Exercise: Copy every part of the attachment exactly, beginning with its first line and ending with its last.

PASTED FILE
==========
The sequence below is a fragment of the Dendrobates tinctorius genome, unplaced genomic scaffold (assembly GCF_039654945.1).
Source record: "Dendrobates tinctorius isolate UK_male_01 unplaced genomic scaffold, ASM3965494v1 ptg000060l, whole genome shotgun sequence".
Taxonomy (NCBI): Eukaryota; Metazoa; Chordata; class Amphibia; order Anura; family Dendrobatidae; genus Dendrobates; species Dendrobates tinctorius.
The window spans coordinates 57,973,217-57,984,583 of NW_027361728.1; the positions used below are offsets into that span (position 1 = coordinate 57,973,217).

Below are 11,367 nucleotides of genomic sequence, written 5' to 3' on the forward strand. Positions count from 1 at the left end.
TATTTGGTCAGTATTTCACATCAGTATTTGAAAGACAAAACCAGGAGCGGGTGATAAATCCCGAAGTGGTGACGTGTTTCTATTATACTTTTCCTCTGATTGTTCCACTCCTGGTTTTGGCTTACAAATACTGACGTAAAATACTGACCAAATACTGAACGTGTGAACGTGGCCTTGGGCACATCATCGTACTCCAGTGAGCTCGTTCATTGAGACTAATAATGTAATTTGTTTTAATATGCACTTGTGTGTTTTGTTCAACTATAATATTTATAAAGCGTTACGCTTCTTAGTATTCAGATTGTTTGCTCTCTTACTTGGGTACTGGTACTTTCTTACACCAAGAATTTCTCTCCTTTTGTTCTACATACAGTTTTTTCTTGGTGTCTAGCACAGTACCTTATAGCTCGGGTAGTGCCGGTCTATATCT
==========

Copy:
The sequence below is a fragment of the Dendrobates tinctorius genome, unplaced genomic scaffold (assembly GCF_039654945.1).
Source record: "Dendrobates tinctorius isolate UK_male_01 unplaced genomic scaffold, ASM3965494v1 ptg000060l, whole genome shotgun sequence".
Taxonomy (NCBI): Eukaryota; Metazoa; Chordata; class Amphibia; order Anura; family Dendrobatidae; genus Dendrobates; species Dendrobates tinctorius.
The window spans coordinates 57,973,217-57,984,583 of NW_027361728.1; the positions used below are offsets into that span (position 1 = coordinate 57,973,217).

Below are 11,367 nucleotides of genomic sequence, written 5' to 3' on the forward strand. Positions count from 1 at the left end.
TATTTGGTCAGTATTTCACATCAGTATTTGAAAGACAAAACCAGGAGCGGGTGATAAATCCCGAAGTGGTGACGTGTTTCTATTATACTTTTCCTCTGATTGTTCCACTCCTGGTTTTGGCTTACAAATACTGACGTAAAATACTGACCAAATACTGAACGTGTGAACGTGGCCTTGGGCACATCATCGTACTCCAGTGAGCTCGTTCATTGAGACTAATAATGTAATTTGTTTTAATATGCACTTGTGTGTTTTGTTCAACTATAATATTTATAAAGCGTTACGCTTCTTAGTATTCAGATTGTTTGCTCTCTTACTTGGGTACTGGTACTTTCTTACACCAAGAATTTCTCTCCTTTTGTTCTACATACAGTTTTTTCTTGGTGTCTAGCACAGTACCTTATAGCTCGGGTAGTGCCGGTCTATATCT